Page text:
Petunia Ground Coveror

Petunia Ground Coveror

Petunia Ground Cover

Grandifloras have large single or double flowers. Single grandifloras produce blooms that are up to 5 inches across. Some single varieties have ruffled or fringed petals. Double grandifloras produce double, fringed flowers. Generally, grandifloras (single and double) don’t flower as heavily as the other types. Also, the flowers don’t hold up as well during rainy weather. Plants may become unkempt and straggly by late summer. Popular grandiflora petunias include varieties in the Dreams, Ultra, and Storm Series. (A series is a group of closely related varieties with uniform characteristics, such as height, spread, and flowering habit. Generally, the only characteristic that varies within a series is flower color.


Although petunias are easy to grow outdoors from transplants, they may prove more challenging for beginning gardeners to start from seed. The advantages of starting petunias indoors are that you have a wider choice of varieties from which to choose, and you can raise large quantities of plants for less money. But it takes 10 to 12 weeks before petunias are big enough to plant out, so they need to be started early (about March first in northern climates). This means there's ample opportunity for problems to develop between seeding and the final product!Groundcover or "spreading" petunias are only about six inches tall, but spread so rapidly that they cover a huge area over one growing season, provided they're watered and fertilized frequently. This makes them ideal for scrambling down a hillside garden, or planting atop a retaining wall. They're also amazing in hanging baskets and window boxes, where they trail two to three feet or more over the summer. When grown in full sunlight, they are so covered by flowers that you hardly see any foliage. “Wave” petunias are a common type of spreading petunia.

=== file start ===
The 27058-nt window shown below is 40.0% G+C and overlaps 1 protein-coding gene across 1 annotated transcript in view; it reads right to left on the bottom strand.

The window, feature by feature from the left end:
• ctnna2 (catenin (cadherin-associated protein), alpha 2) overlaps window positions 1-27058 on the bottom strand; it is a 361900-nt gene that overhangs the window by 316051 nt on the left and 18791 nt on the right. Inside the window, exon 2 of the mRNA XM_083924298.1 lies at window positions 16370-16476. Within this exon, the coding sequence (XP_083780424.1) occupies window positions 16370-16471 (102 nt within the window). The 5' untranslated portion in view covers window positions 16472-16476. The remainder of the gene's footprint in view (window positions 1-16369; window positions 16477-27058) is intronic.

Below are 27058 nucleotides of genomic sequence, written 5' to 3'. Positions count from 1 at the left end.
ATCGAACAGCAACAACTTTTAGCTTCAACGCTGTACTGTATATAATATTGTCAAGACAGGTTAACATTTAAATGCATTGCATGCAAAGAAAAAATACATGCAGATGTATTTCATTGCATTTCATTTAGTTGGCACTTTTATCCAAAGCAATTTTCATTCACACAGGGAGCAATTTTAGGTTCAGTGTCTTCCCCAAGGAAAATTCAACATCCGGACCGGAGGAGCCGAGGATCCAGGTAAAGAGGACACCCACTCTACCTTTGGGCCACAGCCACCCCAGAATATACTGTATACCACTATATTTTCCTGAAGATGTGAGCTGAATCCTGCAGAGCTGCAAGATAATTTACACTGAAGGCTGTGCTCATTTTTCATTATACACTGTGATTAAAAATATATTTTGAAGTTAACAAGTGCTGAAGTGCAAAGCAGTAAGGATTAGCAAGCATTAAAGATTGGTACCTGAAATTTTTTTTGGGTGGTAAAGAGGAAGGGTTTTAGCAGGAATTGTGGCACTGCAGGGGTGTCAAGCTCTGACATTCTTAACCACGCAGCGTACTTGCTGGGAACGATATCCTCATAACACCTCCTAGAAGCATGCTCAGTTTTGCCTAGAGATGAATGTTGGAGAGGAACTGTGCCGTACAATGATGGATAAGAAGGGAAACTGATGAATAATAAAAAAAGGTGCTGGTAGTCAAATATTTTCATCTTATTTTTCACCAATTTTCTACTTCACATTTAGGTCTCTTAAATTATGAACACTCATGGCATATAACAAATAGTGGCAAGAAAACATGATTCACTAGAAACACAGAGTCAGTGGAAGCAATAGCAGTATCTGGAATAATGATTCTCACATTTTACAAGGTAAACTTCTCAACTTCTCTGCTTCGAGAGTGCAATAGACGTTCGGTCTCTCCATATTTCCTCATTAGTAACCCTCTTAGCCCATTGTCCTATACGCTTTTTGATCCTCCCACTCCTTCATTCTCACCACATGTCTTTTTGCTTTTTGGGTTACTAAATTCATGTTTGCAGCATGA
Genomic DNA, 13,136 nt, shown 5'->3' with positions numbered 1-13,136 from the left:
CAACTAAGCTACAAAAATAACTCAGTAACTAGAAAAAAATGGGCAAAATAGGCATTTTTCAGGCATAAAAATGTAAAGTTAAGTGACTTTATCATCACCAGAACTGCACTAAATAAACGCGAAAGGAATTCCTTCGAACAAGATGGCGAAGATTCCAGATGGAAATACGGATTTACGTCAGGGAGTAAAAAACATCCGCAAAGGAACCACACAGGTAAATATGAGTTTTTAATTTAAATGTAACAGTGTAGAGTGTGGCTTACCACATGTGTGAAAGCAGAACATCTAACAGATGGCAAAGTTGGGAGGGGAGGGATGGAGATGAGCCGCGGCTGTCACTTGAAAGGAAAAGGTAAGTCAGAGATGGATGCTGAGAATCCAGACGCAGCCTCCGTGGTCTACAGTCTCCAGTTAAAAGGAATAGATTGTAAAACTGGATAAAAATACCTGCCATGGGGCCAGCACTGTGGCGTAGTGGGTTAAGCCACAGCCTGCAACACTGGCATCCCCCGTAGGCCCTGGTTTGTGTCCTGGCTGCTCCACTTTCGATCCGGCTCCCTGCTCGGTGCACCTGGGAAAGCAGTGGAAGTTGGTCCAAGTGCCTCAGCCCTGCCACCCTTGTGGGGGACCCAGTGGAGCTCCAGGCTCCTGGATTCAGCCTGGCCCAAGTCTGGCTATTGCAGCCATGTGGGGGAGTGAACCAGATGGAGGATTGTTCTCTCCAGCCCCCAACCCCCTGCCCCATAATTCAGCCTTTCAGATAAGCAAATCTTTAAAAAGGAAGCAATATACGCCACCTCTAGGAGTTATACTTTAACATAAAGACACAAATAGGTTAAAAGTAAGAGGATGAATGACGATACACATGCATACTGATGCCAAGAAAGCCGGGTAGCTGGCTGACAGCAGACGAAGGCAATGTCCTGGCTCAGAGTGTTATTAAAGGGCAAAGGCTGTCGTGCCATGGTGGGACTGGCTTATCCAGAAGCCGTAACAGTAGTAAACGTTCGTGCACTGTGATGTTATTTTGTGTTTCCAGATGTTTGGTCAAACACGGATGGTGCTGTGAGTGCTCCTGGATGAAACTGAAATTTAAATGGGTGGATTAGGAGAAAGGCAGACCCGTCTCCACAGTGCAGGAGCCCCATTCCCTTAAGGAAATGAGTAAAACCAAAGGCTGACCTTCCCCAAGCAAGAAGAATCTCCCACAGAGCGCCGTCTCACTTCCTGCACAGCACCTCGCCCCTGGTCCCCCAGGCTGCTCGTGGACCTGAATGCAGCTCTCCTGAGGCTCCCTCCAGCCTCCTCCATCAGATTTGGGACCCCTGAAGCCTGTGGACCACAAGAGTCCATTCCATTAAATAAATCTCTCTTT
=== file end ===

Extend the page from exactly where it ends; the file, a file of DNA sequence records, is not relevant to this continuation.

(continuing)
Today's petunias offer enormous variety: single and double blooms, ruffled or smooth petals, striped, veined or solid colors, mounding and cascading habits, and even some with old-fashioned ​fragrance. Most of the petunias sold today are hybrids, developed for specific design purposes, such as bed edging, cascading over hanging baskets, or covering the ground. It's hard to go wrong choosing a petunia these days, but here's some advice for pairing your petunia with your particular design need.Whenever feasible, it's a good idea to remove faded flowers, including the portion below each flower where seeds will develop. This practice, called "deadheading," encourages blooming by preventing seed formation. Although it may not be practical to deadhead masses of petunias in the garden, it's a must for flowering annuals in containers. Deadheading not only helps prolong blooming, it also keeps plants looking fresh, healthy and well-groomed. (Source: extension.umn.edu)


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